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Anti-Israel Agitators Exploit Loopholes To Skirt Arrest

Protesters at University of Texas at Arlington | Image by UTA Progressive Student Union/Facebook
Protesters at University of Texas at Arlington | Image by UTA Progressive Student Union/Facebook

Students at the University of Texas at Arlington have discovered a loophole in campus policy that allows them to participate in an ongoing encampment without facing arrest.

Anti-Israel encampments have sprung up on college campuses nationwide, recognizable by their assemblage of tents sprawled about campus grounds. However, UT Arlington’s encampment looks different.

“We will not set up tents to sleep in. We will set up tarps and umbrellas so we are sheltered from the weather,” said UTA Progressive Student Union, the student group organizing the protest, on social media.

Additionally, the group states that nobody will sleep at the site of the protest, but demonstrators will instead take shifts.

In doing so, the protesters skirt around UT Arlington’s policy that prohibits camping on university property. According to the policy, camping is defined as establishing temporary or permanent living quarters on campus outside of apartments or residence halls, setting up sleeping or cooking equipment on campus, and sleeping outdoors without a hammock or similar equipment between 10 p.m. and 8 a.m.

The only arrest made at the campus thus far has been of a UT Arlington lecturer as he began setting up two tents on campus on May 2. When police ordered him to stop, the lecturer refused and was arrested, per WFAA.

The protesters have occupied the space for over five days, as stated on Instagram. They say that they will not leave until UT Arlington divests from Israel.

“We will not give them a single excuse to displace us,” said the UTA Progressive Student Union. “Our goal is to take up space until our demands are met.”

Students at the University of Chicago also discovered a way to legally protest on campus. In January, hundreds of students and faculty gathered to create a massive Palestinian flag installation on the university’s campus. The flag was comprised of 23,000 miniature green, red, and white flags to make one one big Palestinian flag and was accompanied by a banner stating “Honor the Martyrs.”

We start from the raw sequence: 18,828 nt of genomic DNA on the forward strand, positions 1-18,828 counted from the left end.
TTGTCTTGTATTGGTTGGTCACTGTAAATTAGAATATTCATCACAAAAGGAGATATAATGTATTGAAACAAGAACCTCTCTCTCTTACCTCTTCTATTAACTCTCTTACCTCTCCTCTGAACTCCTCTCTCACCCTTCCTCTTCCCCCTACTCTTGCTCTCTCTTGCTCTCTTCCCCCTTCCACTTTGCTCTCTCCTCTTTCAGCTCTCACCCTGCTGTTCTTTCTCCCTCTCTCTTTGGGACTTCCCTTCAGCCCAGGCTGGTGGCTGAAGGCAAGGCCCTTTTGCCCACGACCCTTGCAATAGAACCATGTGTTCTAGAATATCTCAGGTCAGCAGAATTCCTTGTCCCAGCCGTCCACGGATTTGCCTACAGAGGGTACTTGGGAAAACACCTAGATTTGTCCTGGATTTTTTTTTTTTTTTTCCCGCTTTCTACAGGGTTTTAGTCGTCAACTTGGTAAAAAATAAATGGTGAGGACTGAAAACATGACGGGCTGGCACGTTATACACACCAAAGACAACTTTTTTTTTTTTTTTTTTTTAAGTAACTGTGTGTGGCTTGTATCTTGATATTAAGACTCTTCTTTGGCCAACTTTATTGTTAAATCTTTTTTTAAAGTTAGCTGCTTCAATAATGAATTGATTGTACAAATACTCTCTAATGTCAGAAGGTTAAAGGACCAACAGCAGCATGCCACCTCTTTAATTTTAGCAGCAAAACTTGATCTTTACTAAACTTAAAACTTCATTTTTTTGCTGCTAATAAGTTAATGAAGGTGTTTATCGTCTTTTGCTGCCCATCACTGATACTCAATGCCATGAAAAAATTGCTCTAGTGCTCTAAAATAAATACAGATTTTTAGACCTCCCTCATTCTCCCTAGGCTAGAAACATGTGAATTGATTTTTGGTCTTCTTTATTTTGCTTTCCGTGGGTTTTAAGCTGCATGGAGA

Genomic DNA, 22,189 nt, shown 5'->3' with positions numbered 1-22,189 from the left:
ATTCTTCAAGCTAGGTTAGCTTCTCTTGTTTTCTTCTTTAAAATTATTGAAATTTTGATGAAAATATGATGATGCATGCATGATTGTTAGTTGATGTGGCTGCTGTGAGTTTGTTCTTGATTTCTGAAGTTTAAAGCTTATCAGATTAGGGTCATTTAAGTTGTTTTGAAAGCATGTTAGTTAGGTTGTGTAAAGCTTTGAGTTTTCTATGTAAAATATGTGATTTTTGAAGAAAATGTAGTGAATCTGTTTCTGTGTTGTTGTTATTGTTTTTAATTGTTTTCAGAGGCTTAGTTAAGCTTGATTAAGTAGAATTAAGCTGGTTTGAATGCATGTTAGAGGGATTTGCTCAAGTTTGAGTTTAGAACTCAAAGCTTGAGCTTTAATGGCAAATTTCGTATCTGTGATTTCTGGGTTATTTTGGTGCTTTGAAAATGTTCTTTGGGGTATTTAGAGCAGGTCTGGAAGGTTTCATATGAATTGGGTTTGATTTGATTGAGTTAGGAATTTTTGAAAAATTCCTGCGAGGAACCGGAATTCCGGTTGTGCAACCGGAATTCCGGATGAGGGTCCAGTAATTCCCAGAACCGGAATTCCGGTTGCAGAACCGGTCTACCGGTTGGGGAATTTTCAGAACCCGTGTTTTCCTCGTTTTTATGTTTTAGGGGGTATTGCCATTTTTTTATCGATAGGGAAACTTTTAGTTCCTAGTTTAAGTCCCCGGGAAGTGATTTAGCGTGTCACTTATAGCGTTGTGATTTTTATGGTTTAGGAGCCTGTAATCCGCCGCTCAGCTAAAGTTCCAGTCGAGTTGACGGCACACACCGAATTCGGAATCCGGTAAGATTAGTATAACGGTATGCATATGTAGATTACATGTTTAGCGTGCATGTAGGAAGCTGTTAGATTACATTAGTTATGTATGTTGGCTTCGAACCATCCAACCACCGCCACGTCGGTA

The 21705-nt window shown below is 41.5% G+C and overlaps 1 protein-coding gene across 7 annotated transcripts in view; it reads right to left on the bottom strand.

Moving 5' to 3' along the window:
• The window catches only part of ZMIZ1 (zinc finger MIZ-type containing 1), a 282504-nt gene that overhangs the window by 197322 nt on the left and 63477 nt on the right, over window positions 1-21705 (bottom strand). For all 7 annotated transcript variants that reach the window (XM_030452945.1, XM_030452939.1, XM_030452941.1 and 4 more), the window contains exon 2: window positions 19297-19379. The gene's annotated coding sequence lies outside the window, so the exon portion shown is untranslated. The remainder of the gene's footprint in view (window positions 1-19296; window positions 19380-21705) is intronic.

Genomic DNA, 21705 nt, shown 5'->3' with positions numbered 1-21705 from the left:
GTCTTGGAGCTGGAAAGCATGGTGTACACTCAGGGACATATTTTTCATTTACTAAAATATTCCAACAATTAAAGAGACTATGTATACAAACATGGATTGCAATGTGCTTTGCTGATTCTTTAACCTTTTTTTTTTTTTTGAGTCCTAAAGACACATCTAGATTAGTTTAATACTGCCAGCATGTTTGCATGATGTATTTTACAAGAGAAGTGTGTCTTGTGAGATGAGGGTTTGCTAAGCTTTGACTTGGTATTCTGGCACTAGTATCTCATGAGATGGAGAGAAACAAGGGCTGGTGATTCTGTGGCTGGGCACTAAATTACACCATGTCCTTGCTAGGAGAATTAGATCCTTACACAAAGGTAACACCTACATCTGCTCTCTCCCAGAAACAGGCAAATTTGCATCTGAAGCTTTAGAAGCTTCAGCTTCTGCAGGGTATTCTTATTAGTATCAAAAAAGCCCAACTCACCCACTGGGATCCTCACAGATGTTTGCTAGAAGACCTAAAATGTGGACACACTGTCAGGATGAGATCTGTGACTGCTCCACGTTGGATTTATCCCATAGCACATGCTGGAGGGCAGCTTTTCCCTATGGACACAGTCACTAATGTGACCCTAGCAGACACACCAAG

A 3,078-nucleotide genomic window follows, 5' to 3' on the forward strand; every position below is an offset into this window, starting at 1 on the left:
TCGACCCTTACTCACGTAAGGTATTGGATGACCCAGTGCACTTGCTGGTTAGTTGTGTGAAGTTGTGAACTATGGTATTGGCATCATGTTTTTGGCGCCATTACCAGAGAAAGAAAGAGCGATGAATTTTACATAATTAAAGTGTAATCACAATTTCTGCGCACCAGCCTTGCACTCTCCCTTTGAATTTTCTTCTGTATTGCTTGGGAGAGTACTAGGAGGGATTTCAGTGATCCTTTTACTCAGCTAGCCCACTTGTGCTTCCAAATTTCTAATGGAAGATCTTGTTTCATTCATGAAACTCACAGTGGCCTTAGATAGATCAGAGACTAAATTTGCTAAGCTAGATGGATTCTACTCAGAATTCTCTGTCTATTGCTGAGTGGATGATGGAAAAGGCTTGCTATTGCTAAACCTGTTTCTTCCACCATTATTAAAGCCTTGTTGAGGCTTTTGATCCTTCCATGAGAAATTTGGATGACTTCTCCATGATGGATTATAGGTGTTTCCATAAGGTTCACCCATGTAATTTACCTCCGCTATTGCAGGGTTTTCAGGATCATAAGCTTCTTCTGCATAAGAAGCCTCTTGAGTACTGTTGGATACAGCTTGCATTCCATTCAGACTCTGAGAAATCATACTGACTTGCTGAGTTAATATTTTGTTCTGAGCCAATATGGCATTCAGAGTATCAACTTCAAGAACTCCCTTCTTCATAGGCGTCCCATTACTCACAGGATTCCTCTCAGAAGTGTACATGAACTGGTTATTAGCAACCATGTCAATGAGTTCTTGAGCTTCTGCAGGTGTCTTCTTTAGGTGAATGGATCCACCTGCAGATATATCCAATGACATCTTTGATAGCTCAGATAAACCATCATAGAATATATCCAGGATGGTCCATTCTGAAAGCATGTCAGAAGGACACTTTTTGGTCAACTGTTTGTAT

According to the University of Chicago’s policy, banners and signs on campus are allowed only by University departments or registered school organizations, and the banner must be approved.

The display stayed on the college’s campus for weeks. To avoid chaos, counter-protest, and arrest, protesters took a simple step: asking for permission. According to Paul Alivisatos, president of the University of Chicago, the student organization security university permission to assemble the flag on the university’s Main Quad.

“[The flag] was staffed by students at tables during certain hours. Those students could explain to passersby why they thought it important to feature this installation, why they thought that language was appropriate, and any other views occasioned by their installation,” said Alivisatos in a statement. “While this protest and accompanying message were offensive to many, there was no question that it was an exercise of free expression.”

Other universities have similar policies. At the University of Texas at Austin, the site of recent anti-Israel protests that have amassed over 100 arrests, school policy states that exhibits must get prior approval before being put on campus.

A general exhibit is defined by the school as “an object or collection of related objects, designed to stand on the ground or on a raised surface, which is not a table, is designed for temporary display, and is not permanently attached to the ground.”

The pop-up encampment of tents protesters put on the school’s South Lawn falls under the category of a general exhibit. The encampment was met with a dispersal order from UT Austin’s Police Department, and those who did not comply faced arrest.

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